I know I will get things done today that I can’t always find the time to do. And I will do the regular things at a more leisurely pace because I have all day. And I will probably still run out of time, and will vaguely but not really wish I had just another hour to myself.

But that doesn’t mean it’s easy, letting your kid just go. I mean, I know he’ll be fine and I don’t worry about him, but it’s not easy in that big picture sense. It’s not easy doing the things we always did together, alone. And it’s not easy watching as he eagerly stretches his wings and starts to take little test flights away from the nest, no matter how much I might encourage him to do so.

Ugh. Parenting. Sometimes the only thing to get you through is a good book, a glass of wine and a bar of chocolate.

this is NOT diary of a wimpy kid

january 4, 2015

kids are always in a hurry to grow up. i know because i used to be like that too when i was young. but not anymore. now I know that growing up doesn’t mean things get better or easier or more fun.

here’s an example: i have more chores now than i did a year ago and i still don’t get to stay up late.

is that fair?

no.

my friends have no clue. their biggest wish is to get older faster, and maybe to have more video games. but boy are they in for crushing disappointment when they find out how good they had it, well, how good they have it, now.  they’d never believe me if i told them that it’s all downhill from here.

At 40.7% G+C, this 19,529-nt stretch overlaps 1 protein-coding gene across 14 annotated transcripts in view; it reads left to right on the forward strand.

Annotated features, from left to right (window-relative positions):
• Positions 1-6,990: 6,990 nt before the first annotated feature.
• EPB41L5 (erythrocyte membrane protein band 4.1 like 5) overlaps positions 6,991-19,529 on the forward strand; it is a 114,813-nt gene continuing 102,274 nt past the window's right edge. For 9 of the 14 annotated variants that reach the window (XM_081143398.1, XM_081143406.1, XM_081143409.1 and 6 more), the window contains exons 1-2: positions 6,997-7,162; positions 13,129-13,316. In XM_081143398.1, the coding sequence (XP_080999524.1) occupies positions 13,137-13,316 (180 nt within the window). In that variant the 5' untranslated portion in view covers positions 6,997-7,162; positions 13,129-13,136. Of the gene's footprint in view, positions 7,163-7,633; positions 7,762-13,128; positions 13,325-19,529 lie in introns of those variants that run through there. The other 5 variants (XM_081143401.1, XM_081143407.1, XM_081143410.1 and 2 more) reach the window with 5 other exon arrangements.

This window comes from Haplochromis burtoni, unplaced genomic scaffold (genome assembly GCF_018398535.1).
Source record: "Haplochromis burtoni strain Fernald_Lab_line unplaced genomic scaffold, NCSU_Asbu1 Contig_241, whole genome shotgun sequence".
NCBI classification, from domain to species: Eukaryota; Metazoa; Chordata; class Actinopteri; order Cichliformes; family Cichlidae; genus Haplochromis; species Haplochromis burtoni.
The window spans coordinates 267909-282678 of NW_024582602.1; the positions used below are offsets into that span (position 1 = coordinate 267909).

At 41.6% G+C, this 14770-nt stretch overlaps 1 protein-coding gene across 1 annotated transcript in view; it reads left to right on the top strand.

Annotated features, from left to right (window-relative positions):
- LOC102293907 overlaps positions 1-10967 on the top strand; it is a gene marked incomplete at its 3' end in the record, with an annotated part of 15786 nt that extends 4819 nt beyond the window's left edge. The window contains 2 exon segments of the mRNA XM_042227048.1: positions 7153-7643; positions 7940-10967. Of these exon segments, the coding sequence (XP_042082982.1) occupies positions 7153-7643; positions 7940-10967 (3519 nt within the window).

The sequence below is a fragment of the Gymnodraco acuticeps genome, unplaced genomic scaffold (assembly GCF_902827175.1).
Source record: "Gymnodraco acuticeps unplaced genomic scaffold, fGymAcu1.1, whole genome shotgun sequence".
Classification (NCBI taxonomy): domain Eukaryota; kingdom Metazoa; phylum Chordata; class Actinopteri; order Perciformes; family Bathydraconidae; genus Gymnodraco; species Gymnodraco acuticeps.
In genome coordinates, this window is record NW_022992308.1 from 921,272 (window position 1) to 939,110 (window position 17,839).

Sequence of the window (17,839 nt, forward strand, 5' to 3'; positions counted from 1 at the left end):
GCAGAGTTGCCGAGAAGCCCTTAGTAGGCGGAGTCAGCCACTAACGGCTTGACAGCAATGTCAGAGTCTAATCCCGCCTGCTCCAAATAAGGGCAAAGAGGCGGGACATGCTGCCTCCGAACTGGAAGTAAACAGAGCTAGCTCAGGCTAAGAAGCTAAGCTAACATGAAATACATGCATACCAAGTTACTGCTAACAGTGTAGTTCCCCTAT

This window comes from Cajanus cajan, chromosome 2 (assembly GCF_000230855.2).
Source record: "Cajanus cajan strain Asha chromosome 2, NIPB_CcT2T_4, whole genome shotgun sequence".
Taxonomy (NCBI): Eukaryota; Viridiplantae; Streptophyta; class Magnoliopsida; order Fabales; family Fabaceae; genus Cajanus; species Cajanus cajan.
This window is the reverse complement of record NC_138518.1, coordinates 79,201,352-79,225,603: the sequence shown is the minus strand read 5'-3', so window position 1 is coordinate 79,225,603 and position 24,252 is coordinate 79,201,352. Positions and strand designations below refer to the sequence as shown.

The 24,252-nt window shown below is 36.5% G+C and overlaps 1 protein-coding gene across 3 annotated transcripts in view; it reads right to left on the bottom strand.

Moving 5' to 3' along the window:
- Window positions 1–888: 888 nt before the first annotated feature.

look at today for instance. i’m out in the freezing rain by myself. i waited for the snow to come all through the Christmas holidays. that’s two weeks of reading and playing board games inside and, alright, some pretty awesome movies. but after a while, all you want is an excuse to go outside, right?

so, here i am on the last day of holidays, finally outside. the snow fell all through the night, but now it’s raining on top of that. not great, but still, it was exciting to just be able to do something outside. i made some snowballs and a fort and i whooped and hollered a bit. i was sure that would bring mum out to shush me, but it didn’t. so I’m kind of bored again.